- PHOTO BY HENRY BRUINGTON
- SHALLOW: Sediment is filling Laguna Lake, leading to low water and muddy banks.
Docks surrounding Laguna Lake lie in the mud, tilted at angles that would make them difficult to walk on, much less launch a boat from.
“We like to joke that we’ve got beachfront property,” Rob Davidson, a lakefront resident, quipped about the mud banks created by the shallow water.
Davidson and many of his neighbors are pressing city officials to do something about Laguna Lake’s shallow water level.
Robert Hill, the Natural Resources Manager for San Luis Obispo, has put together a plan to restore and manage the lake and its surroundings over the next 10 years. The City Council will vote whether to approve the plan on July 15.
Hill said the fundamental problem is sediment filling up the lake. All lakes fill over time, but because Prefumo Creek, with its greater water flow, was routed into Laguna Lake in the late ’50s, the lake is filling at a rate that will see it change significantly within a generation.
In order to address this issue, the conservation plan calls for the lake to be dredged—workers would remove sediment from the bottom of the lake. Hill stressed that any dredging must also include ongoing sediment management; otherwise the lake will simply fill again.
Dredging would keep the lake at a level that would allow more use in the summer. The plan also raises the possibility of using recycled water from the wastewater treatment plant to keep levels up during the warmer months.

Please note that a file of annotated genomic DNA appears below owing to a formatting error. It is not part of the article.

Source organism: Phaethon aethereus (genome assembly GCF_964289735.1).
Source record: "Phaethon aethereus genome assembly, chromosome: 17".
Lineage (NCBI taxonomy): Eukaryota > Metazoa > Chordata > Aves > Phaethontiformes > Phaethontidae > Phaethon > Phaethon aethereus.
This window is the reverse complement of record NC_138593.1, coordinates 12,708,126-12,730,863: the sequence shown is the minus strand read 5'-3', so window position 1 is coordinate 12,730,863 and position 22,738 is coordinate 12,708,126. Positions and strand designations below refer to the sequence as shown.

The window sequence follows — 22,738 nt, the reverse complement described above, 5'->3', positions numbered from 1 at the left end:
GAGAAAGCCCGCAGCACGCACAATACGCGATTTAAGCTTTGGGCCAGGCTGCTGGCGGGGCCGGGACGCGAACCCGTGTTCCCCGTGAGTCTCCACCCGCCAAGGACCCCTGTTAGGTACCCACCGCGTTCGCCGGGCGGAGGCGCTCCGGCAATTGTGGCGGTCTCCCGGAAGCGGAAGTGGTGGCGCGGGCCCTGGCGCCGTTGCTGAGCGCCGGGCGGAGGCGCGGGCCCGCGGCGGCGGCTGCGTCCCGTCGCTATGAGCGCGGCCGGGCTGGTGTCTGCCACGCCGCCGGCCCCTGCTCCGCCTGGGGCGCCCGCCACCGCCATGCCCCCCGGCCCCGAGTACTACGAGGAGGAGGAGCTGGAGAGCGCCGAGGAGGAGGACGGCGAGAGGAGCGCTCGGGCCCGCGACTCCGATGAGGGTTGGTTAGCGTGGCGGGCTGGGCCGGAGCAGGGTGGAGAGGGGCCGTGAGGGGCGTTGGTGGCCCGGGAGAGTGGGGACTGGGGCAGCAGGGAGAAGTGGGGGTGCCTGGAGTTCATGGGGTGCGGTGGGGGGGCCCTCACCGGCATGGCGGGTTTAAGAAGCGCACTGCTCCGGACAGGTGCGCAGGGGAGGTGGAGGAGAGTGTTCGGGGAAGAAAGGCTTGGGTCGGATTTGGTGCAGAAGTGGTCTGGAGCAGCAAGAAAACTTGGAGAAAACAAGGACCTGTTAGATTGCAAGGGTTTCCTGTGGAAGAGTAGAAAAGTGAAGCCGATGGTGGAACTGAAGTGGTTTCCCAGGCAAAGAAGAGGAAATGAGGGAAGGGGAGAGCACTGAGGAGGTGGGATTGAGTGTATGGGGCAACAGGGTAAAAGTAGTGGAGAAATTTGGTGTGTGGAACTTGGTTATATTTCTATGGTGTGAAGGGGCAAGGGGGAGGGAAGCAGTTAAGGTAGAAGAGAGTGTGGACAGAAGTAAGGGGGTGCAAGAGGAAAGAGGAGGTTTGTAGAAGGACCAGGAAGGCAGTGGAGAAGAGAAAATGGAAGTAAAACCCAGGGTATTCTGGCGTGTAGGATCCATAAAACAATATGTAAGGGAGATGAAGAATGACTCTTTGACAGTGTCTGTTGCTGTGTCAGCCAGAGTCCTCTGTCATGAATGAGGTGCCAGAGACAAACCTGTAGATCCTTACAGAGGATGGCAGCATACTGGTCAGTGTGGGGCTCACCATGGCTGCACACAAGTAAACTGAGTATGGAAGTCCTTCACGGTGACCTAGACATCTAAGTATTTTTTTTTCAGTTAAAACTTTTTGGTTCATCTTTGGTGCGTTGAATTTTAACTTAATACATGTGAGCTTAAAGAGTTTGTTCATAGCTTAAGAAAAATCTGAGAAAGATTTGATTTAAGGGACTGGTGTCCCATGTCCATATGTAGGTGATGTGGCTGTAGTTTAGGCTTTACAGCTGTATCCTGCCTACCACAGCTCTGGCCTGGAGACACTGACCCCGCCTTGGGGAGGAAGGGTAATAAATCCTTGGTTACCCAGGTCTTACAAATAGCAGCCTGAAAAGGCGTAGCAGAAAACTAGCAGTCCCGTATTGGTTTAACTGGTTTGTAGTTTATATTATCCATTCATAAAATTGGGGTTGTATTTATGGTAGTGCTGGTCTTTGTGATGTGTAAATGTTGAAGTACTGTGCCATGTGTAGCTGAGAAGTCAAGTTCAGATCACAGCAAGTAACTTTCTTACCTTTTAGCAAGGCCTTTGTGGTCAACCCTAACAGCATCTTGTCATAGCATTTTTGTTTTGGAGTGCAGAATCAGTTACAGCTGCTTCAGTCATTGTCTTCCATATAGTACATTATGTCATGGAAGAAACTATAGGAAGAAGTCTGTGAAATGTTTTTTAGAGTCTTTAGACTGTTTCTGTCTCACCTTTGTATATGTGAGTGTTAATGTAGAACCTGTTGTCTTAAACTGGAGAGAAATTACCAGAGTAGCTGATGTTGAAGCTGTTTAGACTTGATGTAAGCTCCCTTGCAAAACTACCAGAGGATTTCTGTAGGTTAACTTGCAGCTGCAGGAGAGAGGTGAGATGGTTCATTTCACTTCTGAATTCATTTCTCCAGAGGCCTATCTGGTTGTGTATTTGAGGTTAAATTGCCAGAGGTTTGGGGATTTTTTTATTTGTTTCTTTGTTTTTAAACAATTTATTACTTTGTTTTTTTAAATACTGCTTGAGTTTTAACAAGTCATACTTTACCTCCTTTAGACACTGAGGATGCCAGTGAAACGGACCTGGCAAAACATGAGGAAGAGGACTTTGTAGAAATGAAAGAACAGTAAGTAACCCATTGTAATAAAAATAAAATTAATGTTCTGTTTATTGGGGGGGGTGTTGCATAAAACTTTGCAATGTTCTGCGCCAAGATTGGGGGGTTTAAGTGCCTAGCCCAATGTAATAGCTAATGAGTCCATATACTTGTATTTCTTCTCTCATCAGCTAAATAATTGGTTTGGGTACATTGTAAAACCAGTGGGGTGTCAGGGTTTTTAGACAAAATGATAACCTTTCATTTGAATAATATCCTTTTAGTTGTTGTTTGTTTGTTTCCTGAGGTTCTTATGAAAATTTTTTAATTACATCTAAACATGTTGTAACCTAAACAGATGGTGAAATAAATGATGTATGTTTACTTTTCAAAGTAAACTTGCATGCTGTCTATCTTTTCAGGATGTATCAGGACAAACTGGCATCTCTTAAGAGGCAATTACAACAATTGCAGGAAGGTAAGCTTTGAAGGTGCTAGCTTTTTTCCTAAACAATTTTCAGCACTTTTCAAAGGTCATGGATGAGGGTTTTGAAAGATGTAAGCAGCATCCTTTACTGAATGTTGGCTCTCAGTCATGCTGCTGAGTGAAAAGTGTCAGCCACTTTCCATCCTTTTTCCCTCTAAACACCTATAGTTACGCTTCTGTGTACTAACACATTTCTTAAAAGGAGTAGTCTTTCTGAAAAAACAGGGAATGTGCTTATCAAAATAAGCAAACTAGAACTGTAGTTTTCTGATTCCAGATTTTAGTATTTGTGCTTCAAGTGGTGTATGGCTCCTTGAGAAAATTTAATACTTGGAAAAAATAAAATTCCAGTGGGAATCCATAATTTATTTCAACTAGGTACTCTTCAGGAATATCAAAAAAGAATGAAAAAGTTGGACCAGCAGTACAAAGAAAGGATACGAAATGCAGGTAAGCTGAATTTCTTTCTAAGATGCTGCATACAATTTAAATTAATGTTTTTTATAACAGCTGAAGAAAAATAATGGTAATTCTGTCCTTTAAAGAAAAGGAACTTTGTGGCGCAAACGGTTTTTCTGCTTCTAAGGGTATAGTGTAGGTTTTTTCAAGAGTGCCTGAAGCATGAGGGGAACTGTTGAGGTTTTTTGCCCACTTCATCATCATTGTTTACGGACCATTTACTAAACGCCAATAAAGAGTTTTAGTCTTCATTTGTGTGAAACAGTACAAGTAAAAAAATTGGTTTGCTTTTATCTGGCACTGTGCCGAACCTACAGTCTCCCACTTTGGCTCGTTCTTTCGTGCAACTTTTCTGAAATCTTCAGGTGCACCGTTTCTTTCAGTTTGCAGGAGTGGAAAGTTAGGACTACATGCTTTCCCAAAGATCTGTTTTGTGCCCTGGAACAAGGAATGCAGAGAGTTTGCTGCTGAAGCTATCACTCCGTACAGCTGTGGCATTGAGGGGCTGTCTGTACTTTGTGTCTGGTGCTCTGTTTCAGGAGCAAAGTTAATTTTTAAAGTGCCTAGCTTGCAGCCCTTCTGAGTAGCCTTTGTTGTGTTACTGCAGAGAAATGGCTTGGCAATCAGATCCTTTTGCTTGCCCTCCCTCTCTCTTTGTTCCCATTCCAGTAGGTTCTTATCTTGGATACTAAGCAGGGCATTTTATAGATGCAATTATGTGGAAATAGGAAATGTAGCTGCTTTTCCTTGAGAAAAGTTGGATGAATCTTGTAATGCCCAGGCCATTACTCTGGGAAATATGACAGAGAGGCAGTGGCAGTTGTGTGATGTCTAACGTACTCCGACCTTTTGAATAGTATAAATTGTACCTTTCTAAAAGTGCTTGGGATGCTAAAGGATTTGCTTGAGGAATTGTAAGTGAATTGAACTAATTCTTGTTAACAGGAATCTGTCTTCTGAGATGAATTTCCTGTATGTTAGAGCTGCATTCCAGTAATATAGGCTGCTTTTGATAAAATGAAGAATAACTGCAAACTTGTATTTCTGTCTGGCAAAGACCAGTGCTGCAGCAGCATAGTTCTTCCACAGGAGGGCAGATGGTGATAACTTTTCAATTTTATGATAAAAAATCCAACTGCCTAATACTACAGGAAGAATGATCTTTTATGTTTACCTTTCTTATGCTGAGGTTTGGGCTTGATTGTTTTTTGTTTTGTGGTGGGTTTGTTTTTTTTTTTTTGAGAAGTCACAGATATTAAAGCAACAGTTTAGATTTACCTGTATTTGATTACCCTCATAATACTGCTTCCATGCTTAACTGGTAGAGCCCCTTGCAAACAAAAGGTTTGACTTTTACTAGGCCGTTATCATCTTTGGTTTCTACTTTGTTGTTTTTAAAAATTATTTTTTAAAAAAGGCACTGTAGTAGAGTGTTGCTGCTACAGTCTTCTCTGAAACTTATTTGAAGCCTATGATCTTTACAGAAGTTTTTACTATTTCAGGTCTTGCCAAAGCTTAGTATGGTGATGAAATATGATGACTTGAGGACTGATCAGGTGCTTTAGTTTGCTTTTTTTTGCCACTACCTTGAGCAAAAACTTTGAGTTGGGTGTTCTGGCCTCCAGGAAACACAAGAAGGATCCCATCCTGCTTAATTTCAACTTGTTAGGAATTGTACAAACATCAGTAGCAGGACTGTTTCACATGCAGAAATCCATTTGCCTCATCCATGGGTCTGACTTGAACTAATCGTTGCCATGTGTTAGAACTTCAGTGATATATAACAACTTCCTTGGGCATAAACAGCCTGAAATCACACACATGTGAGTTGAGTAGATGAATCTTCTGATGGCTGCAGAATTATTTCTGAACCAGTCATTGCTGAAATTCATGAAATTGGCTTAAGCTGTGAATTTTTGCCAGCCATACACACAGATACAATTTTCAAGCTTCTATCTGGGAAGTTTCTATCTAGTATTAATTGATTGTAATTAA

Davidson and fellow lakefront resident John Smigelski see Laguna Lake as an underdeveloped and underutilized resource. They pointed out that multiple groups use the body of water now, including a model yacht club, car clubs, and kayakers. The surrounding area also plays host to birdwatchers, dog walkers, and people seeking to enjoy the natural surroundings. Maintaining the lake will promote these activities—and greater use—they say.
Hill said that the lake and the land surrounding it are important habitat for a variety of animals and plants, including several threatened species. When designing the plan, Hill considered the desires of the community for a lake and park that can be enjoyed year round, as well as a viable habitat for wildlife.
Economic benefits to the city, from increased tourism and property taxes, were also mentioned as reasons to promote Laguna Lake upkeep.
Not all of the plan’s details are worked out yet. A major problem the project faces is determining where funding for the dredging would come from. Costs are estimated at more than $10 million for the 10 years it covers. The plan proposes that some money would come from the city’s general fund, that the city would apply for grants, and that a special yearly tax would be placed on property owners who live near the lake. Lakefront house owners could pay as much as $958 per year, while residents in the immediate neighborhood could pay as much as $389. The tax would have to be approved by 67 percent of those affected. Determining if passing such a tax would be feasible is an important first step in the plan, Hill said.